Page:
Defence

Part of the debate – in the House of Commons at 9:34 pm on 1st July 1982.

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Photo of Mr Jerry Wiggin Mr Jerry Wiggin , Weston-Super-Mare 9:34 pm, 1st July 1982

The only sensible proposition that I can make is that which I have already made. The Government have not yet made final decisions on these matters. The ships are now coming back in a roulement and we shall have a better opportunity to assess their condition. Far more importantly, however, the replacement issue will be dealt with in the next few months and announced in the White Paper that my right hon. Friend announced in his opening speech. It would be most unwise for me to be drawn into making statements about decisions that are by no means finalised.

One feature of the debate today may have been related to an article in The Times. My hon. Friends the Members for Plymouth, Sutton (Mr. Clark) and Aldershot (Mr. Critchley) raised two questions about the future of BAOR. The first was whether the Government gave proper consideration to a reduction in the size of the land forces in Germany when the matter was considered last year in the run-up to the White Paper "The Way Forward". It is clear from any study of that that the matter was given substantial consideration and the conclusion was perfectly clear. Despite the temptation to imagine that great economies would be effected, there was no way in which we could substitute the facilities now available to BAOR without greater cost to the defence budget.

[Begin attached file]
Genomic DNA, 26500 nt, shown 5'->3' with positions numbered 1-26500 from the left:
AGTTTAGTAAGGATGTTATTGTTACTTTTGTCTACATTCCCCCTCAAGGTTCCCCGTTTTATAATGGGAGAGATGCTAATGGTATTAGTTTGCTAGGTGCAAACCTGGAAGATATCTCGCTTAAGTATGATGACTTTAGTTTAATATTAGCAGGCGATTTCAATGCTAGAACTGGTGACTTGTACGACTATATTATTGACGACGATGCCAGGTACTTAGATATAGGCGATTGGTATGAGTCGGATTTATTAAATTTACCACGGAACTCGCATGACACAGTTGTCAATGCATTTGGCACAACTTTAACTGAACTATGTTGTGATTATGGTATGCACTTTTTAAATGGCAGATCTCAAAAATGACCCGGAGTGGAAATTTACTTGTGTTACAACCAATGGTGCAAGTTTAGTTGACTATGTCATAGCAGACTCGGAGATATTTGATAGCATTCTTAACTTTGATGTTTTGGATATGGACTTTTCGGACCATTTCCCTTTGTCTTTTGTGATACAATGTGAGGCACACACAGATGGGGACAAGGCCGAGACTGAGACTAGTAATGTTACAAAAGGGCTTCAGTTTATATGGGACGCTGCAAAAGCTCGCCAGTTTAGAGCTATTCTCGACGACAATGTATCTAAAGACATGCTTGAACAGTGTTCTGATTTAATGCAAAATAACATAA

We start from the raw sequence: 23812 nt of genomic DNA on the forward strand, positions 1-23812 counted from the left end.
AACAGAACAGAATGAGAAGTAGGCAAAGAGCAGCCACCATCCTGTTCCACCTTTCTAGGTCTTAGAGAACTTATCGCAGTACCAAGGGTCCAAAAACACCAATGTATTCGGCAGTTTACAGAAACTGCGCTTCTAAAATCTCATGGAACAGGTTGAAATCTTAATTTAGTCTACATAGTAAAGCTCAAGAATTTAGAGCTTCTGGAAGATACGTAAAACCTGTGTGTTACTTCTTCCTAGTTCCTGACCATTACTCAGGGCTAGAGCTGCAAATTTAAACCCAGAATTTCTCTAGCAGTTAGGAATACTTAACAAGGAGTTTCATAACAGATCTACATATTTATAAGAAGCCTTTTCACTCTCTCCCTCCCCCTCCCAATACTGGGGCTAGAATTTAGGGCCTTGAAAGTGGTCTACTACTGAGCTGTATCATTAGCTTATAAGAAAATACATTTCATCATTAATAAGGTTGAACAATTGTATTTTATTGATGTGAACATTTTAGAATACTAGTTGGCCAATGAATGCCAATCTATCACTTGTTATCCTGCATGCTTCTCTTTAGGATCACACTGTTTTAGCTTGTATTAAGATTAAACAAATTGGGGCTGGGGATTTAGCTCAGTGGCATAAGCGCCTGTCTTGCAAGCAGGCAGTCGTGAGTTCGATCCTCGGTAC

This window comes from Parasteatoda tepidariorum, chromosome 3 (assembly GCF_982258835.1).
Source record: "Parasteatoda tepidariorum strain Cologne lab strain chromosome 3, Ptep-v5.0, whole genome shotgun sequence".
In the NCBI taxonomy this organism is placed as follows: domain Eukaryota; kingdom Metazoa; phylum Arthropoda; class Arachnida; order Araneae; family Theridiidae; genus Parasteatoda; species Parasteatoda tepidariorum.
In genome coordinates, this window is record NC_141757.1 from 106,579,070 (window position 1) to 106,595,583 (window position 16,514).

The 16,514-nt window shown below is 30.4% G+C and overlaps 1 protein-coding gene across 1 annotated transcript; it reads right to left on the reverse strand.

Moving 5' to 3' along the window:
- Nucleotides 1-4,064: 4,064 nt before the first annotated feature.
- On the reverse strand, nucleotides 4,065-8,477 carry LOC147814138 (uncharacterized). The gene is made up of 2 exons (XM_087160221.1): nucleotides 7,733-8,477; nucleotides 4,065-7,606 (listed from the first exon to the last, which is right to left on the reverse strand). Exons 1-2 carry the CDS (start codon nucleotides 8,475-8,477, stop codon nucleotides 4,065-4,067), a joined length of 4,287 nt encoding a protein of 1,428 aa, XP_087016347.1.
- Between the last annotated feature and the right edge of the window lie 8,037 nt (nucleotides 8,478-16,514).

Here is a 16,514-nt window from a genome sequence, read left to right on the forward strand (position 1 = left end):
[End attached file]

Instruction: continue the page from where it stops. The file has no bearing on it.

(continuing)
The suggestion that if we removed our troops other NATO countries would fill the vacuum is highly questionable. There is no evidence that that would necessarily happen. There must be a grave danger of some kind of domino effect. There would certainly be a marked loss of faith by the Americans and then, perhaps, by smaller countries. Under the White Paper to which I have referred, our forces were reduced to the treaty limits. We do not intend to go below that minimum. Although the intellectual arguments of my hon. Friend the Member for Sutton strike considerable chords of sympathy, the practicalities are such that we cannot consider a move of that proportion at this time.

The position of the Royal Air Force in Germany has not been mentioned either in the debate or in the press. The RAF rightly looks upon this very much as its tactical front line. I do not think that we could envisage the placing of RAF airfields without the necessary support from BAOR. I come down heavily on the side of those who say that the matter has been properly considered and that we should make no changes.

It has been suggested that some of the support costs for BAOR should be carried elsewhere. It is an old subject that has been raised many times. There were one or two critics of the Treasury in the earlier part of the debate. Were those savings to be effected, there would be a transfer between Departments which would not mean a saving to the defence budget and the Treasury would see that we did not gain any benefit from that. The matter of detail was slightly wrong. The Times gave a figure that was the cost of all medical education and married quarters services throughout the whole of the Army and not just in Germany. I do not have the correct figure, but I can certainly obtain it.